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Valuing Ecosystem Services: Toward Better Environmental Decision–Making at less cost than it costs to provide the water via the filtration plant, then demand side management costs would provide the relevant avoided costs. Both methods—natural processes in watersheds and a water filtration plant—are capable of providing clean water that meets drinking water standards. This case also appears to provide clear environmental policy direction. For New York City, it is likely to be far less costly to provide safe drinking water by protecting watersheds, thereby maintaining natural processes, than to build and operate a filtration plant. Further, protecting watersheds to provide clean water also enhances provision of other ecosystem services (e.g., open space for recreation, habitat for aquatic and terrestrial species, aesthetics). As discussed throughout this report, such ecosystem services are arguably far harder to value economically. Since these values add to the value of protecting watersheds for the provision of clean water, which is the preferred option even without consideration of these additional values, it is not necessary to establish a value for these services for policy purposes. Thus, protecting watersheds can be justified on the basis of the provision of clean drinking water alone. Despite the appearance of being a textbook case for valuing a single ecosystem service, several issues make the answer to ecosystem valuation less obvious than at first glance. The replacement cost approach assumes that the same service will be provided under either alternative. In reality, it is unlikely that watershed protection and filtration will provide identical levels of water quality and reliability over time because engineered systems can fail—especially during storms when heavy flows overwhelm the system. Likewise, natural watersheds can also vary in their effectiveness in response to severe storm flows or other disturbances (Ashendorff et al., 1997). Managed watersheds can require some maintenance costs to sustain ecosystem services such as clean up of accidental spills or fish kills to prevent pollution or control of invasive species such as zebra mussels (Covich et al., 2004; Giller et al., 2004). Both engineered and ecosystem approaches are vulnerable but they differ in the types of uncertainty associated with each investment. New York City’s watershed investment plan includes several maintenance costs such as thorough, multistaged monitoring of water quality and disease surveillance that triggers active management and localized water treatment. Baseline data on water quality and biodiversity of stream organisms in the watershed (e.g., aquatic insects) are being collected by the Stroud Water Research Center (2001) annually to determine if the city’s recent management efforts are effective. By reducing the risk of contaminants from various sources, the city can minimize use of disinfectants at the final water treatment stages. Reducing chemical use saves money directly and may also have health benefits since chlorination can produce halogenated disinfection by-products (e.g., chloroform, trihalomethane) in drinking water, especially in ecosystems with high levels of organic matter (Symanski et al., 2004; Villanueva et al., 2001; Zhang and Minear, 2002). Some of these by-products may be carcinogens. On the other hand, filtration may provide higher-quality drinking water because chlorination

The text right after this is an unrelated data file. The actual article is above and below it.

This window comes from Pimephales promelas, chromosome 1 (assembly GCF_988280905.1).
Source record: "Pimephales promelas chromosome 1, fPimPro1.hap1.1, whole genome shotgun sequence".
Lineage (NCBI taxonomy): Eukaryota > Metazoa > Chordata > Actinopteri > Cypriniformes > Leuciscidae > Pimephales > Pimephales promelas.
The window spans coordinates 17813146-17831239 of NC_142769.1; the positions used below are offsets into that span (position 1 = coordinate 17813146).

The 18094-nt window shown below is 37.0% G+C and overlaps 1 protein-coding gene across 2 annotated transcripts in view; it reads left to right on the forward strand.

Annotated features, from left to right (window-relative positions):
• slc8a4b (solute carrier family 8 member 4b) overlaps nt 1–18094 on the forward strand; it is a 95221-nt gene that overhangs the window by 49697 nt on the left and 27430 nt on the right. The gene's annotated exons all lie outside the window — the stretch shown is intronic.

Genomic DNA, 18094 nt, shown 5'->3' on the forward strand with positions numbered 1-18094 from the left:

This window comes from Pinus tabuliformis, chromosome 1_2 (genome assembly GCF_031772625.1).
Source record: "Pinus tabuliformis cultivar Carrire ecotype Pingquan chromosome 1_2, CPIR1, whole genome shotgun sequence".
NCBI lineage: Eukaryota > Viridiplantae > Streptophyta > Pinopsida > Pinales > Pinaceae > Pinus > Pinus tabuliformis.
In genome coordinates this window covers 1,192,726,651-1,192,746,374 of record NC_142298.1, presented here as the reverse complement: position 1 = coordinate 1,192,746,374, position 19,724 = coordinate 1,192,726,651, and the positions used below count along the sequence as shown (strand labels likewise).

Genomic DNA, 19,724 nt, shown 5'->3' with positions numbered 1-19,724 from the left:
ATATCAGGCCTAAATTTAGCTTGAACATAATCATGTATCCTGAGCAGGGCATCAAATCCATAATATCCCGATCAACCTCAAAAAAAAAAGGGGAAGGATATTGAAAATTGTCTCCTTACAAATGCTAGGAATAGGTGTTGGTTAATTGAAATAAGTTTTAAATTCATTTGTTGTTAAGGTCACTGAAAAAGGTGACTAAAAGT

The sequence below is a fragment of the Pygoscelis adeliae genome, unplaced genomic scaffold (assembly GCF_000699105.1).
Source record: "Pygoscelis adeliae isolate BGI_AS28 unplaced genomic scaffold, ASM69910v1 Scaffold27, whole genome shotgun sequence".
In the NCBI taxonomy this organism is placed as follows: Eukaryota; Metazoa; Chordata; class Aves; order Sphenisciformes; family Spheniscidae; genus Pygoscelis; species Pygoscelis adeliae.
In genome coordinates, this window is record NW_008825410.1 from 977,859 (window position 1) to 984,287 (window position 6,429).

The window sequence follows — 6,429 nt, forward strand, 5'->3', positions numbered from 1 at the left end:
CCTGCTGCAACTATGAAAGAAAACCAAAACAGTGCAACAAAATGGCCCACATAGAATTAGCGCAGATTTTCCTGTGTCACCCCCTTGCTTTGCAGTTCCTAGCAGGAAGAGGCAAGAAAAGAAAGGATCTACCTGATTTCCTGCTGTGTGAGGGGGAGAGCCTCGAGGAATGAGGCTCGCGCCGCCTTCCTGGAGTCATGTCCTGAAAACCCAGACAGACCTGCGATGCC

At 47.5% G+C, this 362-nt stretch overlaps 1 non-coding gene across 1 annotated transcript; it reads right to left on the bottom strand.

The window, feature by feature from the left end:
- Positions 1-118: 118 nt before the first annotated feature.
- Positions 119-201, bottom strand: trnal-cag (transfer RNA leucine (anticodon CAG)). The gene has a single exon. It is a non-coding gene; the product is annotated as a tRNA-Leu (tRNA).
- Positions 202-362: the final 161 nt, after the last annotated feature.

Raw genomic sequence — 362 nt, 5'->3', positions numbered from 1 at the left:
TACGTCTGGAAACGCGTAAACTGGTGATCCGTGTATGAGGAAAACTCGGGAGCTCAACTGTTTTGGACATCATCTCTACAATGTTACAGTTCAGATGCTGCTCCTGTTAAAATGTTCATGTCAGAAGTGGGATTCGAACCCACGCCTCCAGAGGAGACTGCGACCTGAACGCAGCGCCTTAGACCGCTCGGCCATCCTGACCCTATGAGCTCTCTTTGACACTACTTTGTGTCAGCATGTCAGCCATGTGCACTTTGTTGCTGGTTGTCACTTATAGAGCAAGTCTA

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Valuing Ecosystem Services: Toward Better Environmental Decision–Making is not completely effective in killing pathogens, particularly when there are high levels of suspended materials (Schoenen, 2002). Despite the regulations and the comprehensive framework contained in the city’s watershed protection plan, considerable uncertainties exist about whether the plan can sustain high quality water supplies over the longer-term. Enforcement of the regulations and monitoring the rapid rate of suburban growth constitute a major challenge, and these development pressures in the area may increase the opportunity costs of watershed protection. Construction in the headwaters of streams, permitted under the plan, may result in increased runoff rates and erosion. Filling tributary channels with sediments can take place incrementally, with each step occurring at a small scale. In addition, numerous small-scale changes may transform the watershed in detrimental ways over time without sufficient oversight and long-term planning. The U.S. Army Corps of Engineers (USACE) has authority under Section 404 of the Clean Water Act to review permits. However, without site-by-site reviews of small projects (less than four hectares), allowable incremental alterations can have significant cumulative effects on small streams. Decreased stream density (stream length per drainage basin area) would occur if natural stream channels were replaced by pipes and paved over for development, resulting in loss of the essential ecological processes of organic matter breakdown and sediment retention (Meyer and Wallace, 2001; Paul and Meyer, 2001). Additional uncertainties might impact decision-making, besides the adequacy of protection in the watersheds. Model uncertainty that arises from imperfect understanding of ecosystem function and the translation to ecosystem services is a major issue for most ecosystem valuation studies. In this case, there is model uncertainty because the hydrologic modeling used for determining water supplies is affected by the definition of spatial and temporal boundaries. For example, other municipalities in New York and New Jersey use water from the Catskills. Changes in water diversions from the Catskill Mountains can affect outflows to the Delaware River and modify salinities in the lower sections of the river used by Philadelphia (Frei et al., 2002). Given the additional uncertainties of future regional droughts, floods, and extreme temperatures, as well as acid rain and nitrogen deposition from atmospheric sources, planners must consider the range of intrinsic natural variability in decision-making. Planners can cope with aspects of model and parameter uncertainty by carefully monitoring land uses in the basin and incorporating environmental data into any new regulations that might be required. A long series of studies on nutrient budgets and acid deposition provides some essential baseline information for the Catskills (e.g., Frei et al., 2002; Lovett et al., 2000; Murdoch and Stoddard, 1992, 1993; Stoddard, 1994). Other locations may lack sufficient information, and thus, considerable sources of uncertainty will limit the analysis of complete replacement costs. In this case, the provision of clean drinking water supplies through the protection of natural processes in watersheds rather than through the human-engineered solution of building and operating a water filtration system offers an